Perhaps I should start carrying around a list in my diaper bag of things I could possibly talk about with other mommies at the playground. “What did YOU make for dinner last night?” Yeah. That’s some intense conversation right there.

Motherlinesses:

-the wonderful picnic lunch I packed for us this morning

-I baked a cheesecake tonight for Jeff. He does not come home till late Saturday night, but he prefers his cheesecakes aged. I know, right? Doing what I can to secure my “#1 Wife” title for another year, you know.

Fatherlinesses:

-um… yeah, I didn’t do anything that I could count as fatherly by any stretch of the imagination today. Oh, no wait! I didn’t put the toilet seat down after Ethan went potty.


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7 responses

7 08 2008
Nora

Summer of 1997: I spent it all with my best friends Laurel and Monica. We were 14, 15 (me) and 16 and we called boys we liked on the phone only after much deliberation of what our conversations should be like. Of course, all phone calls were monitored by the other two on the extension in the next room. We plotted out how to get me on the phone with my crush since I was too shy to call him in the first place. And you’ll love this: we made a list much like yours of things Laurel could talk about with the boy she had a crush on. When she blanked out at the sound of his voice after thinking she’d memorized the list, Monica says into the phone that she’s not supposed to be on, “Where’s your script, Laurel?”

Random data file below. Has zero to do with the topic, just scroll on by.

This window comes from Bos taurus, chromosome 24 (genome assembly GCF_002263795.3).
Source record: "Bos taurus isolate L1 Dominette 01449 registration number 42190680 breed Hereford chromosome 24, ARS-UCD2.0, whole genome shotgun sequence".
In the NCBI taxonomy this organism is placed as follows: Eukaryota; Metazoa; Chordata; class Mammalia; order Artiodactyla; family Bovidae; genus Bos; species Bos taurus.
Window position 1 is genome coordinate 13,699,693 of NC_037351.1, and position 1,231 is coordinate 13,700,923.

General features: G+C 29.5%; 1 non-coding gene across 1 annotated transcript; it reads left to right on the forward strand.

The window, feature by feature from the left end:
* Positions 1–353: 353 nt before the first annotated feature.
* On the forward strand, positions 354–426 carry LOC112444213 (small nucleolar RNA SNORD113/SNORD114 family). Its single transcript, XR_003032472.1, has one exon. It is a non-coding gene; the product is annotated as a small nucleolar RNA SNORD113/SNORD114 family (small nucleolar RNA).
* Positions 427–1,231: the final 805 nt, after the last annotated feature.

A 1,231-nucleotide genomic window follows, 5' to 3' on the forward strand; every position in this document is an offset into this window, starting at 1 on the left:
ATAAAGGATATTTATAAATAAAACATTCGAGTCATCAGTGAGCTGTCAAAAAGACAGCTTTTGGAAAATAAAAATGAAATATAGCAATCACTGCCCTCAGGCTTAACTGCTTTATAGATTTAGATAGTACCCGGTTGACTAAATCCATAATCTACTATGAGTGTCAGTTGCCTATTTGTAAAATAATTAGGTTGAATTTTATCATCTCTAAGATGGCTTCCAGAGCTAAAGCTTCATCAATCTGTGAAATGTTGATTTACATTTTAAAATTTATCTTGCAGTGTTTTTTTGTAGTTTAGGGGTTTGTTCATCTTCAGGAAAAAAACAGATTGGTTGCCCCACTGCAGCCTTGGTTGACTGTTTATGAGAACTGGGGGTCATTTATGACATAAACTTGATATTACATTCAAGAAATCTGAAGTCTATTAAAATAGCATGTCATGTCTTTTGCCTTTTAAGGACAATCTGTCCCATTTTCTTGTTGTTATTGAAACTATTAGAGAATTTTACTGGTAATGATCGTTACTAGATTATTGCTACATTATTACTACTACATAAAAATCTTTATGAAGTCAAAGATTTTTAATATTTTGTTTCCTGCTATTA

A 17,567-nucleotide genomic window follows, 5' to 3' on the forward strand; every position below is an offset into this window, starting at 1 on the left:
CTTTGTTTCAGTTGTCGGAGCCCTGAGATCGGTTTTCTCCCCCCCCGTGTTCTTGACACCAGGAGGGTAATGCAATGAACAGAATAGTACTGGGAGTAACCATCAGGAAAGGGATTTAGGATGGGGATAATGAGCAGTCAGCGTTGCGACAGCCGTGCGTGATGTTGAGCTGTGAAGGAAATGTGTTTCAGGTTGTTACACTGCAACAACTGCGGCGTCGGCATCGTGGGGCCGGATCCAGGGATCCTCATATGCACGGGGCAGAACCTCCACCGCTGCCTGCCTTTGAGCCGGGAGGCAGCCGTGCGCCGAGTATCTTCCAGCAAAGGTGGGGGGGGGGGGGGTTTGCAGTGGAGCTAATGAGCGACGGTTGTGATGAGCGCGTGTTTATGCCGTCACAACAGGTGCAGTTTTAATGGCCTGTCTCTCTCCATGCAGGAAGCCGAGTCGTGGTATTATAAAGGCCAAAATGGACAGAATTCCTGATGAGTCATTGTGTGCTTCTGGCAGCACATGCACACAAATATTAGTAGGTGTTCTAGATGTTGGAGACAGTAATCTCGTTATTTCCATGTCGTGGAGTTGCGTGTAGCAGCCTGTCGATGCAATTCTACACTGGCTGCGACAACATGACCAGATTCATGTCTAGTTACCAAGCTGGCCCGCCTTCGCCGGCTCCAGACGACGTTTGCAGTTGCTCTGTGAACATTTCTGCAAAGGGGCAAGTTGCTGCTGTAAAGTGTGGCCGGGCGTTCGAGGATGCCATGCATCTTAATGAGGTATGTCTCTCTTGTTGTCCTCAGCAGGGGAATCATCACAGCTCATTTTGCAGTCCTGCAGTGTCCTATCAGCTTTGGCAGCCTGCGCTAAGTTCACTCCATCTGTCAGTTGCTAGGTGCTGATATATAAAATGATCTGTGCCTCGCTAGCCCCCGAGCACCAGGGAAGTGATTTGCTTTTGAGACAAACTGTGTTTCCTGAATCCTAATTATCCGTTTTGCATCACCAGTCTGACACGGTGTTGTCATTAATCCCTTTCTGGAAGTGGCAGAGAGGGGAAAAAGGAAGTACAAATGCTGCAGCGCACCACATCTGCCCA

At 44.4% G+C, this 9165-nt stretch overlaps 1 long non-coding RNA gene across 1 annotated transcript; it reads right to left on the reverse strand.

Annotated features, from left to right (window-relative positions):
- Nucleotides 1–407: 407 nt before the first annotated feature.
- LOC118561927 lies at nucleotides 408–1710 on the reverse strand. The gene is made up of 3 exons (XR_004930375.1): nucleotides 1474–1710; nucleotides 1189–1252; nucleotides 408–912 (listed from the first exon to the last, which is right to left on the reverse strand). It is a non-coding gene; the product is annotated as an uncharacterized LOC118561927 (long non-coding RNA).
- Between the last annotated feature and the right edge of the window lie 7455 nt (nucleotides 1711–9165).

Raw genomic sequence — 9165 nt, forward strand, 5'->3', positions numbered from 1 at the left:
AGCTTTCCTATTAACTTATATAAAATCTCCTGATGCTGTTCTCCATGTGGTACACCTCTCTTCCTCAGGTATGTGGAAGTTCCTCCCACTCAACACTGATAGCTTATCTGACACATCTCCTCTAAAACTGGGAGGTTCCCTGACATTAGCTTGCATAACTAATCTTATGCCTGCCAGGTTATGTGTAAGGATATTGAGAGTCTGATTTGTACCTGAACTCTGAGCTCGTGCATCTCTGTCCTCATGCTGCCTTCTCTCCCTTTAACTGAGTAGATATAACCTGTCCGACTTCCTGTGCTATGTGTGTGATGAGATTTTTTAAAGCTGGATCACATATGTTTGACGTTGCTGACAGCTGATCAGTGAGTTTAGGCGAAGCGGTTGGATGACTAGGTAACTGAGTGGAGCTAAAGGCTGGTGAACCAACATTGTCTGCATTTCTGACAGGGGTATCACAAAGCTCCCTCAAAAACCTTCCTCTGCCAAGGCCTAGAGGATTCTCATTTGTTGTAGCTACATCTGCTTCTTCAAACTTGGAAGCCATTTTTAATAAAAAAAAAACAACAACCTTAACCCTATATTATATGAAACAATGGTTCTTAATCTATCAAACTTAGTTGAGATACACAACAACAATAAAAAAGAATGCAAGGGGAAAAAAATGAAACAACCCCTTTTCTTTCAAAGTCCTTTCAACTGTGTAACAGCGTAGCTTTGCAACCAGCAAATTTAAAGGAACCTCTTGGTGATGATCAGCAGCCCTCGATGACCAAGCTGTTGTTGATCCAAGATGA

True story.

Girls are weird!

8 08 2008
Stephanie of Stopbouncing

Grandma gave some sound advice.
“Complaint the other persons shoes”

What woman doesn’t like to talk about shoes?!

Suppose you could replace “shoes” with anything else… I asked someone what brand of mascara they use.

8 08 2008
Grammy

Just be yourself if that don’t talk to you it’s their loss you are an awesome person!!

8 08 2008
RookieMom Whitney

How about “My kid sorta sucks today.” It’s a test for the other mom. If she laughs and agrees, she’s a winner. If she gives you a weird look, tell her she sucks, too, and move on.

8 08 2008
Stephanie of Stopbouncing

upon further consideration, I would not “complaint” about someone elses shoes as they may know kung-fu.
Perhaps you would want to “compliment” them.

8 08 2008
Caley

Nora: LOL! That is a great story. We used to use 3-way calling ALL THE TIME when calling boys.

Stephanie: Okay, compliment makes much more sense! Also, good advice.

Grammy: I know. 😛

RookieMom Whitney: I like that. That’s what I will write on my index card and I will use it next time and report back!

9 08 2008
Hallie

I totally forgot about the index card. Oh high school was ….hmmm not fun but interesting.